This video shows a male katydid (family Tettigoniidae) producing a characteristic chirp. The sound is generated by stridulation, which involves rubbing body parts together. Although different insects in the order Orthoptera (grasshoppers, katydids, and crickets) can produce sound in different ways, this katydid uses its front wings. Part of the wing edges are file-like, and rubbing these edges together creates the sound.
The male is playing this song in an effort to attract a female. Upon copulation, the male will pass a packet of sperm cells known as a spermatophore to the female’s ovipore (reproductive opening). Katydid males also attach a spermatophylax to the spermatophore. This gelatenous blob is rich in protein, and is a nutritious “nuptual gift” for the female. While the female benefits from the added nutrition, the male benefits from additional insemination time.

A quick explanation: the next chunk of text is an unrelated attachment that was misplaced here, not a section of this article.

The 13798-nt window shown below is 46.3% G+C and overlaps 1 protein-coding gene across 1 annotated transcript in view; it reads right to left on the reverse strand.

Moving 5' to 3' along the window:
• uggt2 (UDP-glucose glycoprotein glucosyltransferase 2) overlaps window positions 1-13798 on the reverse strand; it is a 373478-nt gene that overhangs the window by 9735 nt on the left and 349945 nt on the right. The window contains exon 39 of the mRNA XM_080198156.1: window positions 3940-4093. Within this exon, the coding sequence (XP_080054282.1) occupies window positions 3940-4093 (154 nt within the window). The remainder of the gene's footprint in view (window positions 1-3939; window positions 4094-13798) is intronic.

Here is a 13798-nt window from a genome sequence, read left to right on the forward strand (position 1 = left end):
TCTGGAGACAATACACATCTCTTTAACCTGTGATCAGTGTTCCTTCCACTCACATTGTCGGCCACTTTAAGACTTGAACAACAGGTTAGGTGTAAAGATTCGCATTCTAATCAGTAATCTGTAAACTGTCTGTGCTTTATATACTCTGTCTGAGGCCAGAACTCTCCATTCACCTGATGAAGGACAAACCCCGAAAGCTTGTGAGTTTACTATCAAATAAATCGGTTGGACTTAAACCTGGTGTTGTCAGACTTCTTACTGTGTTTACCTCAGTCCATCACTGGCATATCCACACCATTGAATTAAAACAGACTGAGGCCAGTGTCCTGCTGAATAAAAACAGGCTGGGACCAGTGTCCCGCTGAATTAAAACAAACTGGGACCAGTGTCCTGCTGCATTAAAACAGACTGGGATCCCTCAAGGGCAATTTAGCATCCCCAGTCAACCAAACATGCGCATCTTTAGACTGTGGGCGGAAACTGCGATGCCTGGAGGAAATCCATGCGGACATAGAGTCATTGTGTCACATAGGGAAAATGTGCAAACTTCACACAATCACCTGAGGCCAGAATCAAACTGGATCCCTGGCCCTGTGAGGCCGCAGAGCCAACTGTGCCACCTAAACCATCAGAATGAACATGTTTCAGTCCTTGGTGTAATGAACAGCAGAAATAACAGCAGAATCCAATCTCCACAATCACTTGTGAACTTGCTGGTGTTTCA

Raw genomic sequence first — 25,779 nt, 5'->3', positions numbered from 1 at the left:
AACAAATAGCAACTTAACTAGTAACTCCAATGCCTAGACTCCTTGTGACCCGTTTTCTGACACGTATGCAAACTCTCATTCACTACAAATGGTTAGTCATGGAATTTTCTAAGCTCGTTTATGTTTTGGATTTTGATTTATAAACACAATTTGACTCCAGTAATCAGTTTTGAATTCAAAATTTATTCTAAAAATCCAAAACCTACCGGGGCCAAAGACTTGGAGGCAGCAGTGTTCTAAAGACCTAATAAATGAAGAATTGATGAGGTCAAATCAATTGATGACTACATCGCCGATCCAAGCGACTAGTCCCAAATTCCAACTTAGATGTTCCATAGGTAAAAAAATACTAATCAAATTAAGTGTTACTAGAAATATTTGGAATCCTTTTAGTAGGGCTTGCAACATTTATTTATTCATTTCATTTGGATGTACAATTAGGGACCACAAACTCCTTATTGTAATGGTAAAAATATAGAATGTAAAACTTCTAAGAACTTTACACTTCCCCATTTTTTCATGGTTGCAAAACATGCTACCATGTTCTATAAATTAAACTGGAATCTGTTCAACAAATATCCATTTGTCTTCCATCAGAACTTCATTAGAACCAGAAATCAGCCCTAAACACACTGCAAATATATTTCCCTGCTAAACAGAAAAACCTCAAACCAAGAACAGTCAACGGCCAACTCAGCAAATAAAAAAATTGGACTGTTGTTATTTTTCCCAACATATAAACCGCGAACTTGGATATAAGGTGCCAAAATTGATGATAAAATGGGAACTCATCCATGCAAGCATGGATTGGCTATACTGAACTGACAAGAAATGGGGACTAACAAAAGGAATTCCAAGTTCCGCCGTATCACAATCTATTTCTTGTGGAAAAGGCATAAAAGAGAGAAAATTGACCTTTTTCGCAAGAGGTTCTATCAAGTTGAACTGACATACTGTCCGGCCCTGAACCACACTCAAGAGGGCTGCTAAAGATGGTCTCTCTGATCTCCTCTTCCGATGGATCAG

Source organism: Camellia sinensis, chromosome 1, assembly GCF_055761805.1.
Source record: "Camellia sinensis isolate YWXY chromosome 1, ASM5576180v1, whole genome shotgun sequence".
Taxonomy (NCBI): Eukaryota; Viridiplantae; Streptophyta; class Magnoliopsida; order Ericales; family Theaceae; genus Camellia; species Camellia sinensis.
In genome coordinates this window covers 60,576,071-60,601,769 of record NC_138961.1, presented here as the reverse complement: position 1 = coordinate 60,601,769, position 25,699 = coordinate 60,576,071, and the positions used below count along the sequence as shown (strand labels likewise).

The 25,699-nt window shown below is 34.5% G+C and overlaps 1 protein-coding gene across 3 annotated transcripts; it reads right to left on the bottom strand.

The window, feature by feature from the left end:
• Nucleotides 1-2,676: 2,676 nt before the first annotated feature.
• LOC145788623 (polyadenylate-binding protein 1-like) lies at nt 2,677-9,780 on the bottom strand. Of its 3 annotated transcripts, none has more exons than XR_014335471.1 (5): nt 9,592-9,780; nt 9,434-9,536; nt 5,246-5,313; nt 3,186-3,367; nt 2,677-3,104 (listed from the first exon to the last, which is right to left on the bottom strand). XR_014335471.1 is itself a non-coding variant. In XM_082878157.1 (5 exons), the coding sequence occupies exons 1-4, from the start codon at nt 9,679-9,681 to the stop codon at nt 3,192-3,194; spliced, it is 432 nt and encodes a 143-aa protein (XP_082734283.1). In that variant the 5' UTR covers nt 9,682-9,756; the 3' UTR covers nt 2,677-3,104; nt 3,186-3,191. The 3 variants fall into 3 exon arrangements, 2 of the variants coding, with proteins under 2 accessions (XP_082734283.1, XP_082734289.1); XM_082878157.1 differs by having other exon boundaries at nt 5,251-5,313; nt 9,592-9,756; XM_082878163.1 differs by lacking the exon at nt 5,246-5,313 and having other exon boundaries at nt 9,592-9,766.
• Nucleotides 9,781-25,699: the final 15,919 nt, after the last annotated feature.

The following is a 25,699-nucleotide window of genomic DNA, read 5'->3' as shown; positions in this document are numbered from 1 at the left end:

After mating the female will lay her eggs on plants, and the eggs will overwinter before hatching in the spring.
Video recorded 09/19/2010 on the edge of a soybean field near Palmyra Michigan.